Importance: To date, only uncontrolled studies have evaluated the efficacy and safety of endovascular treatment (EVT) in patients with cerebral venous thrombosis (CVT), leading to the lack of recommendations on EVT for CVT.
Objective: To evaluate the efficacy and safety of EVT in patients with a severe form of CVT.
Design, setting, and participants: TO-ACT (Thrombolysis or Anticoagulation for Cerebral Venous Thrombosis) was a multicenter, open-label, blinded end point, randomized clinical trial conducted in 8 hospitals in 3 countries (the Netherlands, China, and Portugal). Patients were recruited from September 2011 to October 2016, and follow-up began in March 2012 and was completed in December 2017. Adult patients with radiologically confirmed CVT who had at least 1 risk factor for a poor outcome (mental status disorder, coma state, intracerebral hemorrhage, or thrombosis of the deep venous system) were included. Data were analyzed according to the intention-to-treat principle from March 2018 to February 2019. The trial was halted after the first interim analysis for reasons of futility.
Interventions: Patients were randomized to receive either EVT with standard medical care (intervention group) or guideline-based standard medical care only (control group). The EVT consisted of mechanical thrombectomy, local intrasinus application of alteplase or urokinase, or a combination of both strategies. Patients in the intervention group underwent EVT as soon as possible but no later than 24 hours after randomization.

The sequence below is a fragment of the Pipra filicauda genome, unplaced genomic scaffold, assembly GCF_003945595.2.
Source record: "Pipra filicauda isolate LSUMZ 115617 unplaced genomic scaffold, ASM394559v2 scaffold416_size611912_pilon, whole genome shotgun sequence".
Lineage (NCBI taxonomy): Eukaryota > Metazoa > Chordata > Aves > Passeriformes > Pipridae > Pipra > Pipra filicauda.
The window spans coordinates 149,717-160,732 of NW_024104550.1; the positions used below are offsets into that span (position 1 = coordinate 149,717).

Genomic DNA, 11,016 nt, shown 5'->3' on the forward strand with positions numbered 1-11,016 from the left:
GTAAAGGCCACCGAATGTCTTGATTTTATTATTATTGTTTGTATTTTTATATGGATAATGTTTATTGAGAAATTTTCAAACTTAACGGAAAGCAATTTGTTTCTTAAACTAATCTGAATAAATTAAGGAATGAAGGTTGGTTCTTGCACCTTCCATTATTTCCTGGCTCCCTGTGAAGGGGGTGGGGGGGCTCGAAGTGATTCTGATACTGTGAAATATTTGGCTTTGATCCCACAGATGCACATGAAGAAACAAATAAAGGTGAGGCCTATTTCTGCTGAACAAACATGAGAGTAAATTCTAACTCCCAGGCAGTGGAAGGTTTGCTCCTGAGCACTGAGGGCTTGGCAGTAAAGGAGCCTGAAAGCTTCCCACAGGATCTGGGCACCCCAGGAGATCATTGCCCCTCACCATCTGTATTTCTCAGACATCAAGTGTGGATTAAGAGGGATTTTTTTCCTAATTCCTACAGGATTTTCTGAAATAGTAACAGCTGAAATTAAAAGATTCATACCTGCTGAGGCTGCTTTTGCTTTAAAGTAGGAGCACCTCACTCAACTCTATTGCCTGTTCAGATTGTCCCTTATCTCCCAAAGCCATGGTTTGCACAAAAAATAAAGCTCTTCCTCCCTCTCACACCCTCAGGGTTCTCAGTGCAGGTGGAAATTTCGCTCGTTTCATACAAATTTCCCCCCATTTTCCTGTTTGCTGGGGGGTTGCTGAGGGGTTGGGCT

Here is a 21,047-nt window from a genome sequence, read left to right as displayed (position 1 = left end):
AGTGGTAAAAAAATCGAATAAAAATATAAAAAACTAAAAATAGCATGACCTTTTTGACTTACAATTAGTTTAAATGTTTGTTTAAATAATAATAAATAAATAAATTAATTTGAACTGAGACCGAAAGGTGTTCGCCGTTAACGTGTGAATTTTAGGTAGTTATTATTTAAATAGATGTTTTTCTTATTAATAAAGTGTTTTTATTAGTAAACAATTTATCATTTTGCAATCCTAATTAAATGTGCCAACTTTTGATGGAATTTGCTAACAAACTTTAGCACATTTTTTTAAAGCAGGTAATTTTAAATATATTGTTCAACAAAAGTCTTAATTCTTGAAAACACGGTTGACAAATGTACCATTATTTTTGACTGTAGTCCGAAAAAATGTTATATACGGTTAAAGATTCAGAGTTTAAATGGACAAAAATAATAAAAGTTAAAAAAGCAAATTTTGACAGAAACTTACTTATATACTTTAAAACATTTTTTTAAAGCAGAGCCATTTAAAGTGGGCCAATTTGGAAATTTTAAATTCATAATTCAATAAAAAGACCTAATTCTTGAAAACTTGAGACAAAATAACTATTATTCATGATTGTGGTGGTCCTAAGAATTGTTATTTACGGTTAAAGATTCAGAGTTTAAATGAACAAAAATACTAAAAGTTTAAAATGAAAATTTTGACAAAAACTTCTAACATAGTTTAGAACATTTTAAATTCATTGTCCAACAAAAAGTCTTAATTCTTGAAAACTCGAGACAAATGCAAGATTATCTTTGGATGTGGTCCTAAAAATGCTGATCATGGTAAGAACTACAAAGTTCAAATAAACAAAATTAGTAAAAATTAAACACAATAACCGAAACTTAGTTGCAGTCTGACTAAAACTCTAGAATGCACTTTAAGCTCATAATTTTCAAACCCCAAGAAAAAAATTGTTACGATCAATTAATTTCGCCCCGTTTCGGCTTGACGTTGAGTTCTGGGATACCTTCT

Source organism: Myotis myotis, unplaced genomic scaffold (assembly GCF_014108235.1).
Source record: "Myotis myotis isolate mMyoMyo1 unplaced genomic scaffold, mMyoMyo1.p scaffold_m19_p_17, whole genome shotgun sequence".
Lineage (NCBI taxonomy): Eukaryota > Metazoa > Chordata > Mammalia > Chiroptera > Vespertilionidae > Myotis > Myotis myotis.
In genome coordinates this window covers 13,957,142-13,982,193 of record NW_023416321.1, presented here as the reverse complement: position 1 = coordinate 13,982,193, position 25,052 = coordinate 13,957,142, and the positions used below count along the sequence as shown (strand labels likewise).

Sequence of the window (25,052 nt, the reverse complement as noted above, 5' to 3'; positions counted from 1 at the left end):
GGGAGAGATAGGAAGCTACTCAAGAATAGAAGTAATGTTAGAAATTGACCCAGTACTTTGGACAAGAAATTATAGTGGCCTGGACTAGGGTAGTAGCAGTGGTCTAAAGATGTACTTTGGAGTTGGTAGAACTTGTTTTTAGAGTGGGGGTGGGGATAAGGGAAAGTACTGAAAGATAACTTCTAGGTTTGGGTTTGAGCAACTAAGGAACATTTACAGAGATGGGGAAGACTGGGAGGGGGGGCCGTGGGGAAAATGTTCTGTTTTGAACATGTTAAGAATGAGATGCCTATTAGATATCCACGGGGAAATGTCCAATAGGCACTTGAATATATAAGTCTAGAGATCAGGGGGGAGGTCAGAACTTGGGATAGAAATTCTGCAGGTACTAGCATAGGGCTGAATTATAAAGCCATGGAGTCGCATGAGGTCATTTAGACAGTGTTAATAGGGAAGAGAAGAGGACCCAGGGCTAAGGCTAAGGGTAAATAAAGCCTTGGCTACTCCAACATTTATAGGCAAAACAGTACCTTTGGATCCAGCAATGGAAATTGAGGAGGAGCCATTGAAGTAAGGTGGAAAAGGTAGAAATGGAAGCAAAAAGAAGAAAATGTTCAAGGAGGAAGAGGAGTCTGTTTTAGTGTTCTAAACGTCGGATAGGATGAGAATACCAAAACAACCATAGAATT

Main outcomes and measures: Primary end point was the proportion of patients with a good outcome at 12 months (recovered without a disability; modified Rankin Scale [mRS] score of 0-1). Secondary end points were the proportion of patients with an mRS score of 0 to 1 at 6 months and an mRS score of 0 to 2 at 6 and 12 months, outcome on the mRS across the ordinal continuum at 12 months, recanalization rate, and surgical interventions in relation to CVT. Safety end points included symptomatic intracranial hemorrhage.
Results: Of the 67 patients enrolled and randomized, 33 (49%) were randomized to the intervention group and 34 (51%) were randomized to the control group. Patients in the intervention group vs those in the control group were slightly older (median [interquartile range (IQR)] age, 43 [33-50] years vs 38 [23-48] years) and comprised fewer women (23 women [70%] vs 27 women [79%]). The median (IQR) baseline National Institutes of Health Stroke Scale score was 12 (7-20) in the EVT group and 12 (5-20) in the standard care group. At the 12-month follow-up, 22 intervention patients (67%) had an mRS score of 0 to 1 compared with 23 control patients (68%) (relative risk ratio, 0.99; 95% CI, 0.71-1.38). Mortality was not statistically significantly higher in the EVT group (12% [n = 4] vs 3% [n = 1]; P = .20). The frequency of symptomatic intracerebral hemorrhage was not statistically significantly lower in the intervention group (3% [n = 1] vs 9% [n = 3]; P = .61).
Conclusions and relevance: The TO-ACT trial showed that EVT with standard medical care did not appear to improve functional outcome of patients with CVT. Given the small sample size, the possibility exists that future studies will demonstrate better recovery rates after EVT for this patient population.
Trial registration: ClinicalTrials.gov Identifier: NCT01204333.